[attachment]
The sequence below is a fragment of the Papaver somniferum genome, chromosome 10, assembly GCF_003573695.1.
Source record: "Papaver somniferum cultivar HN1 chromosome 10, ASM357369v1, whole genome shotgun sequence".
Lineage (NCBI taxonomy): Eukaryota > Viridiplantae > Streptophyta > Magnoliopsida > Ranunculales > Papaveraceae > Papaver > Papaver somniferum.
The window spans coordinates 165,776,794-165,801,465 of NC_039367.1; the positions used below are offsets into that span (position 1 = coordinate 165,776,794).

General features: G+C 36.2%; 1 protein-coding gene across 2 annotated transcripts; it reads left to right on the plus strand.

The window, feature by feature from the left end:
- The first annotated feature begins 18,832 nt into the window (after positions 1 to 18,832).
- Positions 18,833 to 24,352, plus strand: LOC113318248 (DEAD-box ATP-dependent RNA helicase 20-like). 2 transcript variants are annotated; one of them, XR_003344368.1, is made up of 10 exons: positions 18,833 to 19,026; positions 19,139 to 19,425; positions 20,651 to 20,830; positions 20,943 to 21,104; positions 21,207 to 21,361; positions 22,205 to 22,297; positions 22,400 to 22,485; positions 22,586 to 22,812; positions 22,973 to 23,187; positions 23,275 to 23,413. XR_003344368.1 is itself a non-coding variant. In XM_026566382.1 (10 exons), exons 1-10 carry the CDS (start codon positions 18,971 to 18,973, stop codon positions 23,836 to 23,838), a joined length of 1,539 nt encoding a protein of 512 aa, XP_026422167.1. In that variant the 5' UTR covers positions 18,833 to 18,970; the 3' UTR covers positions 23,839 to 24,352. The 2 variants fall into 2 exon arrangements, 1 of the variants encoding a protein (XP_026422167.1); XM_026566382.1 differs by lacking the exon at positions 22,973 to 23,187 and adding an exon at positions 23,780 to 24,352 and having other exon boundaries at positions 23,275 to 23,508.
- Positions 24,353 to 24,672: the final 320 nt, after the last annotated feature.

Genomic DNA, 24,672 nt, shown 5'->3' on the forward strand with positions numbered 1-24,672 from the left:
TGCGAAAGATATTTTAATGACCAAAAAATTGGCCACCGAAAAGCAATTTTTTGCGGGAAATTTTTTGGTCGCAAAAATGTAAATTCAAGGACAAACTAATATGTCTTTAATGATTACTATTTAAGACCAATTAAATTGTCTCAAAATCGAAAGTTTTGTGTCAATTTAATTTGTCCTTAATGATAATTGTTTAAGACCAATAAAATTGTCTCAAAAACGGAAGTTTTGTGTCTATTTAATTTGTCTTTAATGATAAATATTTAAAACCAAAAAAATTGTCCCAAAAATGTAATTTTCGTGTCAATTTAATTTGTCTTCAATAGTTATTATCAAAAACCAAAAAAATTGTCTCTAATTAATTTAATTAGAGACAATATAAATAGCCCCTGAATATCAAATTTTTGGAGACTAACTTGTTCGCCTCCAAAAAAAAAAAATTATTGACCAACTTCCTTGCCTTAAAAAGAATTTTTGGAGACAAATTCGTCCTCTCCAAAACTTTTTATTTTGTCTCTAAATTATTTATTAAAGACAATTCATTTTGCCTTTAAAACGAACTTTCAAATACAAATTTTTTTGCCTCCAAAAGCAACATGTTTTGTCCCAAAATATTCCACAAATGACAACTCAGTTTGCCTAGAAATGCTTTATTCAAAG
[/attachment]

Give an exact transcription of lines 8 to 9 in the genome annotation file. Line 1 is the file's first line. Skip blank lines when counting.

- Positions 18,833 to 24,352, plus strand: LOC113318248 (DEAD-box ATP-dependent RNA helicase 20-like). 2 transcript variants are annotated; one of them, XR_003344368.1, is made up of 10 exons: positions 18,833 to 19,026; positions 19,139 to 19,425; positions 20,651 to 20,830; positions 20,943 to 21,104; positions 21,207 to 21,361; positions 22,205 to 22,297; positions 22,400 to 22,485; positions 22,586 to 22,812; positions 22,973 to 23,187; positions 23,275 to 23,413. XR_003344368.1 is itself a non-coding variant. In XM_026566382.1 (10 exons), exons 1-10 carry the CDS (start codon positions 18,971 to 18,973, stop codon positions 23,836 to 23,838), a joined length of 1,539 nt encoding a protein of 512 aa, XP_026422167.1. In that variant the 5' UTR covers positions 18,833 to 18,970; the 3' UTR covers positions 23,839 to 24,352. The 2 variants fall into 2 exon arrangements, 1 of the variants encoding a protein (XP_026422167.1); XM_026566382.1 differs by lacking the exon at positions 22,973 to 23,187 and adding an exon at positions 23,780 to 24,352 and having other exon boundaries at positions 23,275 to 23,508.
- Positions 24,353 to 24,672: the final 320 nt, after the last annotated feature.